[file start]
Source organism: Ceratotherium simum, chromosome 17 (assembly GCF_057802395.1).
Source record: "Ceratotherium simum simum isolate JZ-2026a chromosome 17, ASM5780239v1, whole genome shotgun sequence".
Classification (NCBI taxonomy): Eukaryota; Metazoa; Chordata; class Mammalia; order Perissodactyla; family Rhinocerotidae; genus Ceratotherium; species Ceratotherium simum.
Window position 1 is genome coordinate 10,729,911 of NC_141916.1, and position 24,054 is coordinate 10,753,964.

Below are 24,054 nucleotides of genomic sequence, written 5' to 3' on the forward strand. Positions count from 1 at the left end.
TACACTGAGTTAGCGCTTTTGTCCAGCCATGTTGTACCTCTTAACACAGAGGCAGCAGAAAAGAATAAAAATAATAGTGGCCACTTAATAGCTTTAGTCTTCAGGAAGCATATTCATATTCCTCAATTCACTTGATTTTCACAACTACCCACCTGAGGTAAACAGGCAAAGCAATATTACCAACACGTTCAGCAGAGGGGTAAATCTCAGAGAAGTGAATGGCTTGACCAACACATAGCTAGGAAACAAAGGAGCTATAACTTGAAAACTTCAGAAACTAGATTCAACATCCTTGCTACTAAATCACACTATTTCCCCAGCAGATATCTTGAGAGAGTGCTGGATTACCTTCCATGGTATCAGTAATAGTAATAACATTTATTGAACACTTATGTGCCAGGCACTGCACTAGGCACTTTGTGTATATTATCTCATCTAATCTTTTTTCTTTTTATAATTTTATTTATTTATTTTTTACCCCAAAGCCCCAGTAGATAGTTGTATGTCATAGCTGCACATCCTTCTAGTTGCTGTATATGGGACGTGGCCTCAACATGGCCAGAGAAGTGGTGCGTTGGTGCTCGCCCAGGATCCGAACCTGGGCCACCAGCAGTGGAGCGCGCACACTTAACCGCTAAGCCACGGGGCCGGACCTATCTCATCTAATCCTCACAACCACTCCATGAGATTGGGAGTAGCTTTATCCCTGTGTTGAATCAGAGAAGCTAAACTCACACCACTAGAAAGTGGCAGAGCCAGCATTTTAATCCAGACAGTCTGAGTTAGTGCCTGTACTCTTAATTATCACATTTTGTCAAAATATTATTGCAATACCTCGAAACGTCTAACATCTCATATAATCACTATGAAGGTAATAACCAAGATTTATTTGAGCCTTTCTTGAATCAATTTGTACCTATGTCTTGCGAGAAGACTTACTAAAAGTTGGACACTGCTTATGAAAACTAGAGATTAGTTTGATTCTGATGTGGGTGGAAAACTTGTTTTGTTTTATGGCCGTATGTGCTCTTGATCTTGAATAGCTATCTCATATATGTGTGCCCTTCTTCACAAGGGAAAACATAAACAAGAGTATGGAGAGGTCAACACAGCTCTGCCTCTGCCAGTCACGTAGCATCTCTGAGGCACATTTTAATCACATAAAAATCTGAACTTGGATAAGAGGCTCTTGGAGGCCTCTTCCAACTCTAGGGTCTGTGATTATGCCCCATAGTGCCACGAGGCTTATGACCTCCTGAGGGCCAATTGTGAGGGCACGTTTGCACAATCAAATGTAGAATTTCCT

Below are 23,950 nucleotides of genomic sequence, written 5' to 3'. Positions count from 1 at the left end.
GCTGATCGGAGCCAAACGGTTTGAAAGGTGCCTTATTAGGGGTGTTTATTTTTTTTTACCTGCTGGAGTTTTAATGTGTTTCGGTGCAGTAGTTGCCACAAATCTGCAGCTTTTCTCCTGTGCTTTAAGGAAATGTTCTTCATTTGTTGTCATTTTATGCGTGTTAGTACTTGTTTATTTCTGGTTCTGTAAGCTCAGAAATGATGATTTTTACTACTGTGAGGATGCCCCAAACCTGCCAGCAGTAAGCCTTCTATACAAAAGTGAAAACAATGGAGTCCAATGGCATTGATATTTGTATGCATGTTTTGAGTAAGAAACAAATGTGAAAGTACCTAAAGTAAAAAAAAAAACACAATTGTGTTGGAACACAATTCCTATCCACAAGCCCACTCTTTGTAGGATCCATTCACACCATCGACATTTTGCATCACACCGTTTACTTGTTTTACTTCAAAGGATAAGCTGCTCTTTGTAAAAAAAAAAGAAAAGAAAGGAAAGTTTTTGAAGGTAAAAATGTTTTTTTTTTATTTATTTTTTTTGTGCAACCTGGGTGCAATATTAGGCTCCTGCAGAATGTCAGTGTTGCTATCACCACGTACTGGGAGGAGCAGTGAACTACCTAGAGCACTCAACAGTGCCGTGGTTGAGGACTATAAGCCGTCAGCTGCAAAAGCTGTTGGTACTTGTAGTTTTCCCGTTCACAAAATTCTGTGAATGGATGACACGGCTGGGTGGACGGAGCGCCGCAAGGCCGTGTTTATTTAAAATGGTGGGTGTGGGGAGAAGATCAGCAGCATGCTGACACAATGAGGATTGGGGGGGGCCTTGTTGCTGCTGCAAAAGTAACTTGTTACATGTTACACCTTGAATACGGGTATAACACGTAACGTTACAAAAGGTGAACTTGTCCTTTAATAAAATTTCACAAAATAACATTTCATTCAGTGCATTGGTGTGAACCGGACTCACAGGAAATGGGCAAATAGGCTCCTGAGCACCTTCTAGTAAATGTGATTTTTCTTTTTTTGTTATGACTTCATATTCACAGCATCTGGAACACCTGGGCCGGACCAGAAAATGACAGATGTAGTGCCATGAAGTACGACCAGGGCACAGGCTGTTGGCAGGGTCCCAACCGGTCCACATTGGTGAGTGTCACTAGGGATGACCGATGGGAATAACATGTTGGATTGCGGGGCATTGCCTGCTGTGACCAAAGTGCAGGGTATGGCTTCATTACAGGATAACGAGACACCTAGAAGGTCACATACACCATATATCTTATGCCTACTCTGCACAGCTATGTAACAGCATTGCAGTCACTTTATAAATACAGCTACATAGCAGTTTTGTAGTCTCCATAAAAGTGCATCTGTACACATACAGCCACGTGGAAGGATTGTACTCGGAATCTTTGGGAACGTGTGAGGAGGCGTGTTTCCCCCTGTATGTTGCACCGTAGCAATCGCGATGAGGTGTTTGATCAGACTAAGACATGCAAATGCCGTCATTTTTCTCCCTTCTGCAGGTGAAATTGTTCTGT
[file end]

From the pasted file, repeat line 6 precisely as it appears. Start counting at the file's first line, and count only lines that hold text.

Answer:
TACACTGAGTTAGCGCTTTTGTCCAGCCATGTTGTACCTCTTAACACAGAGGCAGCAGAAAAGAATAAAAATAATAGTGGCCACTTAATAGCTTTAGTCTTCAGGAAGCATATTCATATTCCTCAATTCACTTGATTTTCACAACTACCCACCTGAGGTAAACAGGCAAAGCAATATTACCAACACGTTCAGCAGAGGGGTAAATCTCAGAGAAGTGAATGGCTTGACCAACACATAGCTAGGAAACAAAGGAGCTATAACTTGAAAACTTCAGAAACTAGATTCAACATCCTTGCTACTAAATCACACTATTTCCCCAGCAGATATCTTGAGAGAGTGCTGGATTACCTTCCATGGTATCAGTAATAGTAATAACATTTATTGAACACTTATGTGCCAGGCACTGCACTAGGCACTTTGTGTATATTATCTCATCTAATCTTTTTTCTTTTTATAATTTTATTTATTTATTTTTTACCCCAAAGCCCCAGTAGATAGTTGTATGTCATAGCTGCACATCCTTCTAGTTGCTGTATATGGGACGTGGCCTCAACATGGCCAGAGAAGTGGTGCGTTGGTGCTCGCCCAGGATCCGAACCTGGGCCACCAGCAGTGGAGCGCGCACACTTAACCGCTAAGCCACGGGGCCGGACCTATCTCATCTAATCCTCACAACCACTCCATGAGATTGGGAGTAGCTTTATCCCTGTGTTGAATCAGAGAAGCTAAACTCACACCACTAGAAAGTGGCAGAGCCAGCATTTTAATCCAGACAGTCTGAGTTAGTGCCTGTACTCTTAATTATCACATTTTGTCAAAATATTATTGCAATACCTCGAAACGTCTAACATCTCATATAATCACTATGAAGGTAATAACCAAGATTTATTTGAGCCTTTCTTGAATCAATTTGTACCTATGTCTTGCGAGAAGACTTACTAAAAGTTGGACACTGCTTATGAAAACTAGAGATTAGTTTGATTCTGATGTGGGTGGAAAACTTGTTTTGTTTTATGGCCGTATGTGCTCTTGATCTTGAATAGCTATCTCATATATGTGTGCCCTTCTTCACAAGGGAAAACATAAACAAGAGTATGGAGAGGTCAACACAGCTCTGCCTCTGCCAGTCACGTAGCATCTCTGAGGCACATTTTAATCACATAAAAATCTGAACTTGGATAAGAGGCTCTTGGAGGCCTCTTCCAACTCTAGGGTCTGTGATTATGCCCCATAGTGCCACGAGGCTTATGACCTCCTGAGGGCCAATTGTGAGGGCACGTTTGCACAATCAAATGTAGAATTTCCT